Artemis got real quiet after that. Like she just shut down.

If only there were any other women. It's so incredible to me that every day, women are willing to humiliate themselves in porn, but refuse to humiliate themselves by letting me buy them a coffee. Everywhere we passed was a place where some lifeless flesh-bag had been really, really rotten to me for the crime of not growing pot. Thanks, skanks.

"Okay," I said, "all right, tell me about this goddam chip."

"Well, not if you're going to say it like that."

"I swear to God."

This shut her down again. Those ads online proclaiming pretty Chinese ladies waiting to meet me were starting to look better and better. How was their programming, though? That was my main concern.

Bums. Bums on the side of the road. They were hooked up. Lovers everywhere. Were the homeless even human? I began to wonder. Maybe they were androids planted in the county for observational purposes, conditioning the population to accept the advancing constraints of the fascist state. Probably all made in China.

"So would it like, what, go into my hand, I guess?"

I knew that it would. I knew it would get underneath my skin. She sat there quiet as a toaster. (Wait for it...) Then, not milking it too long, she brightened, lovely as lovely can be, and it was like I got fresh toast. I was to be chipped, all right. We went ahead and set the date.

I told my buddy about it around the barbeque not long thereafter, trying to cheer him up, what with his divorce suddenly going on Turns out, he didn't need any cheering up at all.

"You're getting an artificial wife, too?"

He had the knowing nod of an insider. I could see the fire under the weenies reflected in his eyes.

How had it gotten to this point? How could something so simple, so natural, just to make a human connection, a heart connection, become so impossible and wrong? Where did all the women go? What happened to them? Were they ever even real? How did I ever get the feeling of love? Why was it in me to want to be with a woman, to see her, to hear her, to hold her, to be held by her, to share conversations, to share experiences, with a beautiful woman, a feminine woman?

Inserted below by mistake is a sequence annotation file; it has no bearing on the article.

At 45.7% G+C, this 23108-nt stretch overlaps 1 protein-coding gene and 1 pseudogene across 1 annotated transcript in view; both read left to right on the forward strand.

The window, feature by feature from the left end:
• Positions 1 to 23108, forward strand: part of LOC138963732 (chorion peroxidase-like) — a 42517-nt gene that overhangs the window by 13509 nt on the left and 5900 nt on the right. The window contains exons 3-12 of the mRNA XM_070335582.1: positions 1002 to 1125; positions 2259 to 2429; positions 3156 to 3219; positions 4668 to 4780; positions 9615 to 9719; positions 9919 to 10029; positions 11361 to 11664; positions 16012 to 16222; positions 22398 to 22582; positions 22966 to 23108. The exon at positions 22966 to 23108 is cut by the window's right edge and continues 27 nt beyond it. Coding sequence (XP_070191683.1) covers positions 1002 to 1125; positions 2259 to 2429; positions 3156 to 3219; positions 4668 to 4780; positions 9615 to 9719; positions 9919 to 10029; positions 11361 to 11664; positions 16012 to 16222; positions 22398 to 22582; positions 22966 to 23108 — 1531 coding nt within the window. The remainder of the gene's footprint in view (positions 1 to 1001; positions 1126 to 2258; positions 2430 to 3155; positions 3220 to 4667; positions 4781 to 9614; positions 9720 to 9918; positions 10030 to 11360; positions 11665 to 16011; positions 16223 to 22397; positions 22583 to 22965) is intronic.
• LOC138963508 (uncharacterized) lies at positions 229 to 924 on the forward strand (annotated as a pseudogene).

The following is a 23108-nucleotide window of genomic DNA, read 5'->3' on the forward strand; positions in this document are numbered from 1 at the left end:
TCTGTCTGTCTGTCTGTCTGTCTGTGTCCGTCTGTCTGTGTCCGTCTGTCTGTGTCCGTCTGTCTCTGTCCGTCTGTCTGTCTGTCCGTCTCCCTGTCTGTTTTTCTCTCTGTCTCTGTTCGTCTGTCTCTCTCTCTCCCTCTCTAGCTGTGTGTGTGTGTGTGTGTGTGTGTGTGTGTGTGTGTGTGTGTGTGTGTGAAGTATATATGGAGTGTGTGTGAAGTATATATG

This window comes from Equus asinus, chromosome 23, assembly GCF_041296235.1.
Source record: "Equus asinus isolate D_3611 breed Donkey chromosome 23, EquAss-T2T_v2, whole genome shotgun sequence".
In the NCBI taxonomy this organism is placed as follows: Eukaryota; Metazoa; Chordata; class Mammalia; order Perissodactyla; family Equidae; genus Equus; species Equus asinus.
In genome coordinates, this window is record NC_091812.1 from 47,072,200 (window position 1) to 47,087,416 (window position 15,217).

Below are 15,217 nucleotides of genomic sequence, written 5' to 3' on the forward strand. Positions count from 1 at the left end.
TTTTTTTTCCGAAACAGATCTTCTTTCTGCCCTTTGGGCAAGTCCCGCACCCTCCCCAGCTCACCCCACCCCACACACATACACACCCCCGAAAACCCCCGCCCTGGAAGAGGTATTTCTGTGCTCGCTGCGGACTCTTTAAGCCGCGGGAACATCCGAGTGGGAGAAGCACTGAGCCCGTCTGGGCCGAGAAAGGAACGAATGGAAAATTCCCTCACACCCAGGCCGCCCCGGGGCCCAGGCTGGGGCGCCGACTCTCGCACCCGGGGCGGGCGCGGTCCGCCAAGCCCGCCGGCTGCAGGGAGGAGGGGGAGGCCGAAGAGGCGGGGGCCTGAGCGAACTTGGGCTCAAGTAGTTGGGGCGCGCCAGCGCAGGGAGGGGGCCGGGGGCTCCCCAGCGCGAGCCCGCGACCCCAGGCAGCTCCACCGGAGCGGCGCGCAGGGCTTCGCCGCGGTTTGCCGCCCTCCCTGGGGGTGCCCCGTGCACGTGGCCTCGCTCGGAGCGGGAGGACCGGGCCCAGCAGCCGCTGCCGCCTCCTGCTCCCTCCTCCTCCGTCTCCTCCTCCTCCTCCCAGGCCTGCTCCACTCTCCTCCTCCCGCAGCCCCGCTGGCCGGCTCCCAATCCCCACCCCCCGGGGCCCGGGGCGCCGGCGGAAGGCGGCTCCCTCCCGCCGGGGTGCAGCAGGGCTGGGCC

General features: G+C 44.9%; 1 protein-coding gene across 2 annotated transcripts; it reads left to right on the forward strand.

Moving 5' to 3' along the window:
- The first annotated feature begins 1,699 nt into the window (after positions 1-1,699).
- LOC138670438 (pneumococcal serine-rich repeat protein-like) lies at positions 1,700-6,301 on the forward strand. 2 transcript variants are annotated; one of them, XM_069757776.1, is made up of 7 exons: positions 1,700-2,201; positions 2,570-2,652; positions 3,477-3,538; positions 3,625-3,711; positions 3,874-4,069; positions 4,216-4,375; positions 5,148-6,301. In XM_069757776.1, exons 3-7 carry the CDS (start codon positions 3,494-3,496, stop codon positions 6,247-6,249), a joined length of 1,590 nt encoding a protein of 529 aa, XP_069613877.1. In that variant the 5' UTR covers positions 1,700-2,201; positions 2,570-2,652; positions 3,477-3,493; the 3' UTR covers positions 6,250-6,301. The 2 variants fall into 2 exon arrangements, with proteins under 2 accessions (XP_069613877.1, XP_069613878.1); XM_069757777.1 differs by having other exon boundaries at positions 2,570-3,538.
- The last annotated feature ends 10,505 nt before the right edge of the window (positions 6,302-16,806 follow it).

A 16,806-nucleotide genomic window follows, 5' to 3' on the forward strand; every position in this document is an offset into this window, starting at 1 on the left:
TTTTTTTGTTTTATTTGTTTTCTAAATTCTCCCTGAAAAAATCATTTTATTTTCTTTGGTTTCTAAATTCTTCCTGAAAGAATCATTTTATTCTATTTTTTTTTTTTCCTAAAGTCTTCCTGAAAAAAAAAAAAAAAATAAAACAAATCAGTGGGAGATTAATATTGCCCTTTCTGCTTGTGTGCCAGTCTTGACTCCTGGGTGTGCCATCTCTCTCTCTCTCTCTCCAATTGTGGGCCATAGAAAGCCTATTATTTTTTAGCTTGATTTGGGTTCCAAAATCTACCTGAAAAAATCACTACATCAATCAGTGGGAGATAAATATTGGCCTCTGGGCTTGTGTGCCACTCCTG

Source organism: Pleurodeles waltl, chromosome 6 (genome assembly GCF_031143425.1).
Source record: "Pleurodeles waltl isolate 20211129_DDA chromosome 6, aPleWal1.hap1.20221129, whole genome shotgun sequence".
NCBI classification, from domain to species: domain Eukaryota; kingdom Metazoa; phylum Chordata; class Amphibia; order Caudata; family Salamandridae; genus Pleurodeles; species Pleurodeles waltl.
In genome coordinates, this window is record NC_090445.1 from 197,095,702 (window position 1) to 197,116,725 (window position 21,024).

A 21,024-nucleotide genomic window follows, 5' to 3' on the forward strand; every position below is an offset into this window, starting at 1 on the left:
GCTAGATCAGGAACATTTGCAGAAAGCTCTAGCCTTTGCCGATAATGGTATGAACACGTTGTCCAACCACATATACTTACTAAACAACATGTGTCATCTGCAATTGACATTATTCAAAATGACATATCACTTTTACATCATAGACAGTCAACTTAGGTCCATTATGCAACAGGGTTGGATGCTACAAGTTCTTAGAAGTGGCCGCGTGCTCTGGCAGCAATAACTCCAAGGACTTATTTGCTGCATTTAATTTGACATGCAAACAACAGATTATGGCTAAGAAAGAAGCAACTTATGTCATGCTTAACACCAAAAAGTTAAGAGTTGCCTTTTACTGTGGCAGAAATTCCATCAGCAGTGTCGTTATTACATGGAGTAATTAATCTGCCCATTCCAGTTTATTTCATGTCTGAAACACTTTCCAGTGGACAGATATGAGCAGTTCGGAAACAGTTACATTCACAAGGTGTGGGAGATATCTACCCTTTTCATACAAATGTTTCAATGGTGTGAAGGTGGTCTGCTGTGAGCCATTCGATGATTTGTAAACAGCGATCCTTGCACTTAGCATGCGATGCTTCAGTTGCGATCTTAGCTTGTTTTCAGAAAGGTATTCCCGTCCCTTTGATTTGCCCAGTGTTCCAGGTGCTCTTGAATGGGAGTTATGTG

It's not like I was surrounded by so much of it. To be open and authentic with a flesh woman used to seem like a great idea. Lies from fiction tricked me in my programming and made me think that--I have to laugh here because it really is funny--made me think that romantic love was real! HA! Nah, it boils down to money. Artemis came from rich people. How could she be any different?

We went to the place in Eureka where they distract attention from the implant procedure using celebrity look-alike androids. I specifically did not want the one looking like Erik Estrada from "CHiPs," and said so, multiple times, but I still got stuck with the Estradbot.

Teeth on hi-beam, the Estradbot strutted around going through a bunch of extraneous crud. Naturally, Artemis couldn't help but be overly polite, so she kept feeding his little act. And I knew as soon as I indicated the slightest displeasure in anything, I'd get accused of being jealous. That of course would go nowhere good. A couple of fleshies in the background reminded me I wasn't the only human being left, technically. One was a skinny guy with a broom, quiet as an old flashlight. The other was a mousey female. I kept catching her looking at me.

We were sitting at a table and the Estradbot, all shiny and creaking in his tight oiled outfit, had a device in his hand with an RFID chip inside that he was preparing to inject under the skin in my left hand in the fleshy part between the index finger and the thumb. A TV screen on the wall behind him showed celebrities with faces swollen and stiff with plastic surgery, as though they were evolving into life-size dolls.

The Estradbot directed most of his speaking to Artemis. "Does your boyfriend watch a lot of TV?"

I waited for her to correct him. Excuse me, you're talking about my husband. She only giggled, though. The Estradbot wrenched down on the device with a big smile and jammed the chip into my skin. I ignored it, and went over to get a hug and a kiss from my wife. Strangely enough, she seemed reticent to do this, turning away her face as I neared, as though she suddenly needed to pick up her purse from the plastic chair. Which she did. I sensed I was about to hear some sort of lipping off from the strutting fake cop. It occurred to me, what would happen if I shook the Estradbot like a Coke machine that stole my quarter? Who did the law more highly value? The mere poor man, or the costly simulation?

Sneering, the Estradbot snickered.

I ignored that, too, and started to reach for my wallet with my throbbing hand.

"You're all good," the mousey girl said. She pointed at my hand. Didn't want to make eye-contact. "It's already been deducted."

And it kept right on getting deducted. There was always more and more stuff my artificial wife needed me to buy. Whenever I explained we couldn't afford whatever piece of junk it was she suddenly desperately needed, she'd just start playing Frank Sinatra's "I've Got You Under My Skin" from her built-in stereo system and smile...